UN Heads Welcome New Campaign to Avert Maternal and Child Deaths, and Norway's $1 Billion Pledge

27 September 2007
Author: UNFPA

UNITED NATIONS, New York — Women leaders of the United Nations welcomed today’s launch of a global campaign to eliminate maternal and child deaths around the world. Called Deliver Now for Women + Children, the effort was unveiled today by the Prime Minister of Norway, Jens Stoltenberg, who pledged $1 billion to the cause.

Thoraya Ahmed Obaid, UNFPA Executive Director and hostess of the "Saving 77 Million Lives" panel at United Nations. Photo: M. Morris

“UNFPA welcomes efforts such as this very generous pledge to help speed up the achievement of the health-related Millennium Development Goals, especially those related to maternal and child health,” said Thoraya Ahmed Obaid, the Executive Director of UNFPA, the United Nations Population Fund. “We must work harder and faster to end a situation where far too many women die during pregnancy and childbirth and far too many children are left as orphans. No woman should die giving life. No child should be without hope."

“Increased funding is critical to this cause of saving millions of lives by 2015,” said Ms. Obaid, speaking at ‘Saving 77 Million Lives’, a panel held at the United Nations to coincide with the launch of Deliver Now. “Saving these lives is vital to humanity because there can be no safe future without safe motherhood. We cannot make poverty history unless we make maternal death and disability history.”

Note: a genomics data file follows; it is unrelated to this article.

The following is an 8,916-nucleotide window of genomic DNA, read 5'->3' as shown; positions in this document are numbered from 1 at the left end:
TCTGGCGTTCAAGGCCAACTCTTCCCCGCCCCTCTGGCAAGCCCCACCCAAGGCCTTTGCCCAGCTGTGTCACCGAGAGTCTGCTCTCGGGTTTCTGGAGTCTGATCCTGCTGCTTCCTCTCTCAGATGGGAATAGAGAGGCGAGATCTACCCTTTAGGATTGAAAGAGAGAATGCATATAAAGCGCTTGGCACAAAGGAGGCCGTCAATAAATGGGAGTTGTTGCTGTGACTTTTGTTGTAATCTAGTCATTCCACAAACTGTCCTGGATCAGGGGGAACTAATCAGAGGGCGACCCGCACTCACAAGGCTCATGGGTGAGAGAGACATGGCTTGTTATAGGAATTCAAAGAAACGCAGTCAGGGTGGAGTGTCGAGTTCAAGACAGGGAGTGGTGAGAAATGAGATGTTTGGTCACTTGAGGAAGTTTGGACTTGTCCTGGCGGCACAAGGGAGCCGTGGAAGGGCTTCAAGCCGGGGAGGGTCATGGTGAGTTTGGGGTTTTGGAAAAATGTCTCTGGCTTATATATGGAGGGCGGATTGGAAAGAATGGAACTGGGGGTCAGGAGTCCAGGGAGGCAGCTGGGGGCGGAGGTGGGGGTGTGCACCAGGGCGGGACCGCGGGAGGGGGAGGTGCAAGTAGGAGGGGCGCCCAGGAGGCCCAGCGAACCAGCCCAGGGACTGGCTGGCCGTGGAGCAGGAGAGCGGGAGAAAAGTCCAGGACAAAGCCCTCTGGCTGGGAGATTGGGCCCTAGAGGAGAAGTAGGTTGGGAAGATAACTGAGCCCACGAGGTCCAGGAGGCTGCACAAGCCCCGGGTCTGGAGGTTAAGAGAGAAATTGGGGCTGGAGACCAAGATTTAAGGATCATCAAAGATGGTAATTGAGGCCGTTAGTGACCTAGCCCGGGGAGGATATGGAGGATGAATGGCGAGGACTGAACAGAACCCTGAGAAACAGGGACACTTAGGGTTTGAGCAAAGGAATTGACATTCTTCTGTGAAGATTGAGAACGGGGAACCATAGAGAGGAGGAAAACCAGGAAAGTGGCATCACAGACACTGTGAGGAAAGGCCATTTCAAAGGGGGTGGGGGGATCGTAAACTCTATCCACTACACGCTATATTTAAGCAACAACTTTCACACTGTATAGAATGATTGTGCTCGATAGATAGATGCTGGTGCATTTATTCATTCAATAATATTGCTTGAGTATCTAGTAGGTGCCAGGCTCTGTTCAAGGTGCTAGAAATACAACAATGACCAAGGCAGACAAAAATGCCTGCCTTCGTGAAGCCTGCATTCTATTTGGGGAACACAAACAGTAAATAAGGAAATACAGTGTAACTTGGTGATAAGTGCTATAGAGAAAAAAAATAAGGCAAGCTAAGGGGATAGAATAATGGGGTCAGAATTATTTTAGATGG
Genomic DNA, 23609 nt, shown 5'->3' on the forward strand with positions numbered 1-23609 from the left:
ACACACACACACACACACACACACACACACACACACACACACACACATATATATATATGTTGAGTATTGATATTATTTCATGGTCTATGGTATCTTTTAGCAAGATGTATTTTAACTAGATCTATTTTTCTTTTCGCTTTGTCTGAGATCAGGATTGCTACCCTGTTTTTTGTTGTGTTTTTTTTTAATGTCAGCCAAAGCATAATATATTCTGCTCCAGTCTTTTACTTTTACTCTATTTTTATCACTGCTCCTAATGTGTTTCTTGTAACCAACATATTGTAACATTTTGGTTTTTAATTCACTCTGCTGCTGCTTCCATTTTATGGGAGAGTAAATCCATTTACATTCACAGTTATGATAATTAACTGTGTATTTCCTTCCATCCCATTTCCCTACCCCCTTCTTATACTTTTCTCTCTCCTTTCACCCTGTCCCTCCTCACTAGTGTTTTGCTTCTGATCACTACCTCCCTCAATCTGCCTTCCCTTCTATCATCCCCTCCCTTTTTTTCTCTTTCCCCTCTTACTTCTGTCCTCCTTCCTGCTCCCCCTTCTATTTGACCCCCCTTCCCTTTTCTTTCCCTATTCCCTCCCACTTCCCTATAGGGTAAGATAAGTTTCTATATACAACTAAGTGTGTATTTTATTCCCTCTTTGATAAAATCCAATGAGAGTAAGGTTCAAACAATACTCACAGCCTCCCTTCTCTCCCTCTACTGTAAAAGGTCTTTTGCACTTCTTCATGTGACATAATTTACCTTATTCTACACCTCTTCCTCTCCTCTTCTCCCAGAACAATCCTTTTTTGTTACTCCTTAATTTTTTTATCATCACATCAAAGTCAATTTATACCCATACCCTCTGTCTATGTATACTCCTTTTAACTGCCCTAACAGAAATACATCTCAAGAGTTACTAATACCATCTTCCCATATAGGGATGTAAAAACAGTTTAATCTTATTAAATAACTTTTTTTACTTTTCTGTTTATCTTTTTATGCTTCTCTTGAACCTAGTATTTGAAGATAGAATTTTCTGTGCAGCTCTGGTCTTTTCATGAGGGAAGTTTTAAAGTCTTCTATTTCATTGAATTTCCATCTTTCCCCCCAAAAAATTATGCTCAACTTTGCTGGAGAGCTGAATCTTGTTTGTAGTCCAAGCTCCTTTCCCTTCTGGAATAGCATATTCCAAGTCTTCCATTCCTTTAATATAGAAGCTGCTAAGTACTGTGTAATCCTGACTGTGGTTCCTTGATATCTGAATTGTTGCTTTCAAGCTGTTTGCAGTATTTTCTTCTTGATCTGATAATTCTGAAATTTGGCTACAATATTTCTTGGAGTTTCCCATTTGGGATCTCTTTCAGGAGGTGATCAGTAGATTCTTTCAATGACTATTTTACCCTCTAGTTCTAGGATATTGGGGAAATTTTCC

Some 10 million women and children die annually from preventable causes. More than 300 million developing country-women suffer from maternal illness.

The Prime Minister of Norway, Jens Stoltenberg, speaking at the panel. Photo: M. Morris

United Nations Deputy Secretary-General Asha Rose Migiro and the Director-General of the World Health Organization, Margaret Chan, also addressed the panel.

“Maternal and child health is one of the most important issues facing humanity today,” said Mr. Stoltenberg, Norway’s Prime Minister. “For many women, their most important day—the day of delivery—is also the most dangerous. And for babies, the first day of life is the most dangerous. We need to relieve this danger by getting health services to women and mothers during these critical times.”

“We need more political will and must double our efforts to attain the Millennium Development Goals,” said Mr. Stoltenberg, adding, “We need to develop a society that includes everybody.”

United Nations Deputy Secretary-General Asha-Rose Migiro (left) and Zambia's First Lady, Maureen Mwanawasa, talk before the beginning of the panel. Photo: M. Morris

While Norway had just pledged $1 billion for maternal and child health, even more is needed from other donors, he said.

“By the time I finish this statement, 300 children and five women would have died,” said Ms. Rose-Migiro, adding that the world could not go on like this. The international community should help because the poorest countries lack the means to provide for the health of their people.

Deliver Now was launched today in New York with rallies and awareness-raising events to build popular support for the campaign. It follows the recent launch of the International Health Partnership in London by British Prime Minister Gordon Brown, Mr. Stoltenberg, Ms. Obaid and other world leaders.

Today’s launch will be followed by other global events such as the major Women Deliver Conference, to take place in London from 18 to 20 October.

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